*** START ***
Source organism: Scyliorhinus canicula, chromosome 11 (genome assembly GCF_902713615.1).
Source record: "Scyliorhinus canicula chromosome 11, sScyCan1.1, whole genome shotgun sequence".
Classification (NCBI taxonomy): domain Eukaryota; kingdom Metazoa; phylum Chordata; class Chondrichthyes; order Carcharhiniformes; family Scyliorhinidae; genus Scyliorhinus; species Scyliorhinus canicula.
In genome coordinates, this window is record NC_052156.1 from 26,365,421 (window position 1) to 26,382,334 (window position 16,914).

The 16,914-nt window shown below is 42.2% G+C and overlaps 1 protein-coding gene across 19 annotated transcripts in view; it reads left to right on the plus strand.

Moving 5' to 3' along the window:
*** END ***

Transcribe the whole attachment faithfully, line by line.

Source organism: Scyliorhinus canicula, chromosome 11 (genome assembly GCF_902713615.1).
Source record: "Scyliorhinus canicula chromosome 11, sScyCan1.1, whole genome shotgun sequence".
Classification (NCBI taxonomy): domain Eukaryota; kingdom Metazoa; phylum Chordata; class Chondrichthyes; order Carcharhiniformes; family Scyliorhinidae; genus Scyliorhinus; species Scyliorhinus canicula.
In genome coordinates, this window is record NC_052156.1 from 26,365,421 (window position 1) to 26,382,334 (window position 16,914).

The 16,914-nt window shown below is 42.2% G+C and overlaps 1 protein-coding gene across 19 annotated transcripts in view; it reads left to right on the plus strand.

Moving 5' to 3' along the window: